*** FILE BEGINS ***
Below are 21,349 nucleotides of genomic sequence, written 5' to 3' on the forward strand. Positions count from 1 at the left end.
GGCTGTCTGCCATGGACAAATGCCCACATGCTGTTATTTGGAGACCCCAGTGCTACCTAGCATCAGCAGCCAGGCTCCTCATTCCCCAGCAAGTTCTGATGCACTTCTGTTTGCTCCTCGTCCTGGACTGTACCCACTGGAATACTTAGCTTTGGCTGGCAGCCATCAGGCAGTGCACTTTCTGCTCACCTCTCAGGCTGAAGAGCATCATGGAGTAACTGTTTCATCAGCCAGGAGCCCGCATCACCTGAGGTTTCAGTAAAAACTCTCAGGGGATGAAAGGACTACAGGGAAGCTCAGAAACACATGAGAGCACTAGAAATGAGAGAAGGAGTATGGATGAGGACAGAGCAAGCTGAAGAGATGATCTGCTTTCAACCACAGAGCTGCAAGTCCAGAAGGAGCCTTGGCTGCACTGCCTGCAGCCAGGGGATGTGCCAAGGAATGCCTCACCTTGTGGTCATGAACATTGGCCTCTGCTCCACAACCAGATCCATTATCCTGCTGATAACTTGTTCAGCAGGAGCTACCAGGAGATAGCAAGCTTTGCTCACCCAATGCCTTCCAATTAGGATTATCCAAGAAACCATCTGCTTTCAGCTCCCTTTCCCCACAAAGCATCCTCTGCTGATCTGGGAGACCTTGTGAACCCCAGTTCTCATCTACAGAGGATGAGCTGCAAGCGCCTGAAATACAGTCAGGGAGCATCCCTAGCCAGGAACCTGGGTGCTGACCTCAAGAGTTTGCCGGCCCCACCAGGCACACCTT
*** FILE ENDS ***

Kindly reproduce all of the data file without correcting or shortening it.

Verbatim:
Below are 21,349 nucleotides of genomic sequence, written 5' to 3' on the forward strand. Positions count from 1 at the left end.
GGCTGTCTGCCATGGACAAATGCCCACATGCTGTTATTTGGAGACCCCAGTGCTACCTAGCATCAGCAGCCAGGCTCCTCATTCCCCAGCAAGTTCTGATGCACTTCTGTTTGCTCCTCGTCCTGGACTGTACCCACTGGAATACTTAGCTTTGGCTGGCAGCCATCAGGCAGTGCACTTTCTGCTCACCTCTCAGGCTGAAGAGCATCATGGAGTAACTGTTTCATCAGCCAGGAGCCCGCATCACCTGAGGTTTCAGTAAAAACTCTCAGGGGATGAAAGGACTACAGGGAAGCTCAGAAACACATGAGAGCACTAGAAATGAGAGAAGGAGTATGGATGAGGACAGAGCAAGCTGAAGAGATGATCTGCTTTCAACCACAGAGCTGCAAGTCCAGAAGGAGCCTTGGCTGCACTGCCTGCAGCCAGGGGATGTGCCAAGGAATGCCTCACCTTGTGGTCATGAACATTGGCCTCTGCTCCACAACCAGATCCATTATCCTGCTGATAACTTGTTCAGCAGGAGCTACCAGGAGATAGCAAGCTTTGCTCACCCAATGCCTTCCAATTAGGATTATCCAAGAAACCATCTGCTTTCAGCTCCCTTTCCCCACAAAGCATCCTCTGCTGATCTGGGAGACCTTGTGAACCCCAGTTCTCATCTACAGAGGATGAGCTGCAAGCGCCTGAAATACAGTCAGGGAGCATCCCTAGCCAGGAACCTGGGTGCTGACCTCAAGAGTTTGCCGGCCCCACCAGGCACACCTT